As of late this morning, tropical storm Gonzalo has been upgraded to hurricane status. The tropical storm that has plagued much of the south Caribbean over the weekend continues to move west and is expected to gain strength over the next several days.
A hurricane warning, along with tropical storm warnings and watches, has been issued for Puerto Rico, Vieques, Culebra, the US Virgin Islands, the British Virgin Islands and Leeward Islands by Weather.com. Gonzalo is moving at 10 to 15 mph.
Scott Stripling, a meteorologist tracking the storm from the U.S. National Hurricane Center in Miami says, “It is strengthening very slowly. It’s not out of the question that we could see it become a hurricane later this evening or tonight.”
Winds gusts of up to 88 mph have already been recorded at V.C. Bird International Airport on Antigua, with images of heavy rainfall. It’s expected that Gonzalo will bring high winds and heavy showers with tropical storm force across the Leeward Islands today, then into the Virgin Islands and Puerto Rico into late Monday and early Tuesday.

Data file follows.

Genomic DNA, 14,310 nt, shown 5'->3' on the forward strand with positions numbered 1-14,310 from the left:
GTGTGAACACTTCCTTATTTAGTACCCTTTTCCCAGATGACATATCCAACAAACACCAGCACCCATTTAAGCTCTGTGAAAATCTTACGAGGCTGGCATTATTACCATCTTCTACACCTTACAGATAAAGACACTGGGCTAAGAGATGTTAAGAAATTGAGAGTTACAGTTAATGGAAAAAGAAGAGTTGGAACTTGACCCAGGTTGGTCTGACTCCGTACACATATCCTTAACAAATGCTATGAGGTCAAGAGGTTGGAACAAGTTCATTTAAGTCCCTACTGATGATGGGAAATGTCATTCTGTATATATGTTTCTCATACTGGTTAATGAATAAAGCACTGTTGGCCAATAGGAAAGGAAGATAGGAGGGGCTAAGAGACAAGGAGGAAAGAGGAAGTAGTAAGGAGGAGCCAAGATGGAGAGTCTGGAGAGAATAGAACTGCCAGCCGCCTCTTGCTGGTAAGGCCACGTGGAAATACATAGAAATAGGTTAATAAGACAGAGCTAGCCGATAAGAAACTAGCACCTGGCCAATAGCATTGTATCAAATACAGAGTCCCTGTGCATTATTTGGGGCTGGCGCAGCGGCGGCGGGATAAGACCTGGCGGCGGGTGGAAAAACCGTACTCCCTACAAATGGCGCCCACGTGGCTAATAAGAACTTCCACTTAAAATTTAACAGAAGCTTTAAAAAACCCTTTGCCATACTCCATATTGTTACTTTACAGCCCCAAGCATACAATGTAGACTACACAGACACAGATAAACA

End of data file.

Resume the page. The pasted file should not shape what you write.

Due to the storm’s structure, hurricane force winds are now expected in the Virgin Islands as well as the north and eastern portions of Puerto Rico. Weather Channel warns these areas can expect up to 12 inches of rain over the next few days, possibly creating flash floods and mud / rock slides in mountainous terrain. Ocean swells generated by the tropical storm will create dangerous rip currents and surf along the beaches.
Gonzalo is expected to head northeast then north around the edge of subtropical high pressure in the central Atlantic Ocean. As the storm begins heading east mid-week, it may intensify into a Category 2 or stronger hurricane.
Sherrod James, deputy director of the National Office of Disaster Services, confirmed that Tropical Storm Gonzalo has already caused damage in Antigua as it knocked out power, downed trees and tore roofs off homes.
Minister of Social Transformation Samantha Marshall said, “Based on recent updates, we are asking persons to stay within their homes and those persons who need to move from vulnerable areas to seek first to move with family and friends or if absolutely necessary to move to the shelters.”
Authorities say that at this time, the storm does not pose any direct threat to the US mainland.